Can it be true? Has a new amateur screenplay sliced and diced its way to an elusive “impressive” ranking?

Genre: Drama/Horror
Premise: (from writer) A secluded boy’s way of life is threatened when he befriends Rose – the girl whom his parents have imprisoned in the family attic.
About: I’ve started to include 5 amateur scripts a week in my mailing list, telling readers to read as much as they can of whatever they wanted, and to give me their thoughts afterwards. “Rose In the Darkness” has gotten a nice reception, so I added it to the Friday slate.
Writer: Joe Marino
Details: 107 pages
Status: Available

Black Friday. What the hell does that mean anyway? I heard it means that it’s the day that all the stores in America “enter the black” because it’s the biggest shopping day of the year? That’s a fine explanation but do you think they could name it something a little more upbeat like… “Fun Friday” or “Fantastic Friday” or “Kip Kalamahama It’s Time To Shop!”

I bring this up not to contribute to the marketing of a day designed to strip you of your 2012 savings, but because today is a great day. It’s only the second day in Scriptshadow’s history that I’m giving an amateur script an IMPRESSIVE! “Say whaaaat?” That’s right. And you know the last time I gave an amateur script that prestigious rating. A little script called “The Disciple Program.” Now “Rose In the Darkness” doesn’t have that perfect combination of elements to make it an easy sell like Disciple (a strong male adult lead, a good hook, and the easy to market “Thriller” genre), but this is still a movie that could be made for a cheap price with an easy-to-market horror angle. It’s kind of like Scriptshadow-fave Sunflower, and almost as good.

“Rose In the Darkness” starts with a great opening scene. It’s Mississippi in the year 1994. A young boy, Micah (13), is having dinner with his parents, Lily and Judah. While the three casually pass the potatoes around and say grace, there is a horrifying screaming going on above them, in the attic. It’s relentless, loud, violent. And yet nobody acts surprised or concerned.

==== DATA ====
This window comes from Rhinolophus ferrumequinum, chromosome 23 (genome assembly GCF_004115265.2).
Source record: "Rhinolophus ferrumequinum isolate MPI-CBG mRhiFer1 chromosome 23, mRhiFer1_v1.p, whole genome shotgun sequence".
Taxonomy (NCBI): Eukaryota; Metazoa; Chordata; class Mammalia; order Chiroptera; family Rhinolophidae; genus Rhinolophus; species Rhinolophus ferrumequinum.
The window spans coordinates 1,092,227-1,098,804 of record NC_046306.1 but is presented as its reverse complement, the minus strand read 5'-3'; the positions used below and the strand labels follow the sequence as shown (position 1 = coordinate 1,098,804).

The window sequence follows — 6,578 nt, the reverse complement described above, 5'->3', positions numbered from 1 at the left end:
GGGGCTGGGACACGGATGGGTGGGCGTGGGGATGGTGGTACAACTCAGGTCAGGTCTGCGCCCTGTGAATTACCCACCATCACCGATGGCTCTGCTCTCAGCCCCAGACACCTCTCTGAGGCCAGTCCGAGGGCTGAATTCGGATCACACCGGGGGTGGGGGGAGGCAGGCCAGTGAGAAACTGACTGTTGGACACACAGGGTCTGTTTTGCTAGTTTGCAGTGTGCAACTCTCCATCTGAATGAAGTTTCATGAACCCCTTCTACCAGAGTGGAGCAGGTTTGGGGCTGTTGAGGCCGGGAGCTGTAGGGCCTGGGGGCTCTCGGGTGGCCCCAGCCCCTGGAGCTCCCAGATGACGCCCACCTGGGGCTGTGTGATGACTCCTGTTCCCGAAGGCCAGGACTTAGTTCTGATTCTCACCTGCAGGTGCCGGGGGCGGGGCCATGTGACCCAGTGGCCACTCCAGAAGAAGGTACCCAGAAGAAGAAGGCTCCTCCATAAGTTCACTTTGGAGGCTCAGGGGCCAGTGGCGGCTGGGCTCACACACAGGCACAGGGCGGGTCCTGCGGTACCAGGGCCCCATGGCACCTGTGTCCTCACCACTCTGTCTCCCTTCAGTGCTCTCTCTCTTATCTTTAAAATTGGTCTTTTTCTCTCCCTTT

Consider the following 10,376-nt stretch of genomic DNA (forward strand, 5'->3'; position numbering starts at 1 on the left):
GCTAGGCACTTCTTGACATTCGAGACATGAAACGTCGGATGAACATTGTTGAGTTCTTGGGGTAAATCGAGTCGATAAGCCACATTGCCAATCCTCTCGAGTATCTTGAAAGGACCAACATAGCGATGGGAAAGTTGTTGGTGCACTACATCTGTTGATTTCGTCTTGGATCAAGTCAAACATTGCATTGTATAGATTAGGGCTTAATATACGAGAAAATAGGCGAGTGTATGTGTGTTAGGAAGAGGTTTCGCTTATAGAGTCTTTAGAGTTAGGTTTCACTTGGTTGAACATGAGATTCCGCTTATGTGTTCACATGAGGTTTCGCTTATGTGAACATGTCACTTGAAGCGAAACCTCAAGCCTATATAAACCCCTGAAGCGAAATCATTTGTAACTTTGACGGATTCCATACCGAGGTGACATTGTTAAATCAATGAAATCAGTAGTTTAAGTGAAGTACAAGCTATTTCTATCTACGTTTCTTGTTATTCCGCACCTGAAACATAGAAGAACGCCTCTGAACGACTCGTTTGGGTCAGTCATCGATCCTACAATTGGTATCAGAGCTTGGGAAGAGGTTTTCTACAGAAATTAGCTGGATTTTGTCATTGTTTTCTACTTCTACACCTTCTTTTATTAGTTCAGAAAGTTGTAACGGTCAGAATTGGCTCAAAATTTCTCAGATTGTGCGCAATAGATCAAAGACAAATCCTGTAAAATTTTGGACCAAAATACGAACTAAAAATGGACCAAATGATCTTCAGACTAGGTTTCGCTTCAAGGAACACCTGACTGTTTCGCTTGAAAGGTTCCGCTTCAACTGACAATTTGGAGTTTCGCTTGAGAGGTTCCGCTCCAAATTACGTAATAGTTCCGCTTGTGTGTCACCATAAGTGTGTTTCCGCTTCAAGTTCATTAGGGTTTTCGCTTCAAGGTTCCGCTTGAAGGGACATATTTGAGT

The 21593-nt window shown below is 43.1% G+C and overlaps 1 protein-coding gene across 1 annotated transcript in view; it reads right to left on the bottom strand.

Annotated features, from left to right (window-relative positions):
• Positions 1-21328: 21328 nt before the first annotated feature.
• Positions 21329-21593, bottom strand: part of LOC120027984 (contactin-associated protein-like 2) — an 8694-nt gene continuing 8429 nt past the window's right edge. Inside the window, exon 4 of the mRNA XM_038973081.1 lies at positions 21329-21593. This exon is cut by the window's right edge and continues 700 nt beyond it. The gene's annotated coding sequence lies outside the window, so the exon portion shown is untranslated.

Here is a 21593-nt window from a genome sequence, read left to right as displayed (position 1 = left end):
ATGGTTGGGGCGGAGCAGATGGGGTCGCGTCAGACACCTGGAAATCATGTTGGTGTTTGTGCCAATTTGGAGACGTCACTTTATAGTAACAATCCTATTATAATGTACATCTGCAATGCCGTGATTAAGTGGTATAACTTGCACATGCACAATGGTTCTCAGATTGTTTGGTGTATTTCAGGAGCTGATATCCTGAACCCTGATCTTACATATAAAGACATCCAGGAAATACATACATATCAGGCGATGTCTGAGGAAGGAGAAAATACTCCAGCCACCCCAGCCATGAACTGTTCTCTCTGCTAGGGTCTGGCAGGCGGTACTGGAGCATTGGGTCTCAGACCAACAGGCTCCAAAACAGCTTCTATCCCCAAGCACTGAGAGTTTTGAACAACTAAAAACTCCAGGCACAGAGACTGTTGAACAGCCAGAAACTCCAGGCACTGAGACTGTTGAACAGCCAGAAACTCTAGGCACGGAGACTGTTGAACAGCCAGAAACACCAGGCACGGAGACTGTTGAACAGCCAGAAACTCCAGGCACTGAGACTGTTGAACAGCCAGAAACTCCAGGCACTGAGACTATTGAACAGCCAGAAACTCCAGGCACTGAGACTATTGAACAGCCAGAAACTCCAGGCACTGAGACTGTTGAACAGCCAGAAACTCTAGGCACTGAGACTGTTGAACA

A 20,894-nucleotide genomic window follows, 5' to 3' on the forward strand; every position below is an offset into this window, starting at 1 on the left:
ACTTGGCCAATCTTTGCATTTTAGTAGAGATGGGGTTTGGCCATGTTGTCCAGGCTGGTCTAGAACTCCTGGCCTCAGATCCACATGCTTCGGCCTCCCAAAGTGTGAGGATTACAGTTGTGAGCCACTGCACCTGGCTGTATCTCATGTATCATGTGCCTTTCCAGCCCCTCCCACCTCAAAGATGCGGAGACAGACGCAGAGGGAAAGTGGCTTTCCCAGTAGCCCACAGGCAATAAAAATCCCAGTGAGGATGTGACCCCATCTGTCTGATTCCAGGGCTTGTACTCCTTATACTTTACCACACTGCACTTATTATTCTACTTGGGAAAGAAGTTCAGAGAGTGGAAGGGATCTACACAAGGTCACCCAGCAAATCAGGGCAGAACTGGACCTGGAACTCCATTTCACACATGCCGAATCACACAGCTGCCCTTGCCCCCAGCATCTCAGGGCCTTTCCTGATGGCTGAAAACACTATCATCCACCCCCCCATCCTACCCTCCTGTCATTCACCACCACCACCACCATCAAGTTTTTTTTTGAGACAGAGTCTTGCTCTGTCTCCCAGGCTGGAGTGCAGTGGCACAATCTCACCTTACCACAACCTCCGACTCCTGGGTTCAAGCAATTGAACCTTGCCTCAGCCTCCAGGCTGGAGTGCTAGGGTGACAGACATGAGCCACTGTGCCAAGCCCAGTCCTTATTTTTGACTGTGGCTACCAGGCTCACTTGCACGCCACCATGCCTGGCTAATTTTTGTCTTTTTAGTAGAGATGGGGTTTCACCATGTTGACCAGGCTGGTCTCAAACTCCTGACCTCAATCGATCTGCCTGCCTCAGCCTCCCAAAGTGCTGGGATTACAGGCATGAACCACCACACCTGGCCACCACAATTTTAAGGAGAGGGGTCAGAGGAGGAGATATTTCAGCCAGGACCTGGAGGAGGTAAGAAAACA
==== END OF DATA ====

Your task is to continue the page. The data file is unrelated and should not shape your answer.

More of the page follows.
Finally, however, wanting to eat in peace, the mother casually walks upstairs, and after a moment, we hear something (someone?) being beaten badly. Then silence. The mother comes back down, a huge bloody handprint on her dress, and the family resumes their dinner.

Over the next few days, we learn a couple more things about this odd family. First of all, Micah has never gone anywhere. He’s lived his entire life on this property. In fact, there’s a line of chalk that extends around the edge of this rural farmhouse that he’s never walked beyond. Second, the grounds are littered with dug-up holes, holes where, presumably, bodies have been buried. It turns out that whoever’s in that attic hasn’t been the first.

Religion’s also a big deal in this household. According to his parents, his family is the last of the righteous, and everyone else out there are demons. It is their job, then, to take down the demons one by one. That’s why his parents go out and capture people, put them in the attic, torture, then kill them. It’s the “right” thing to do.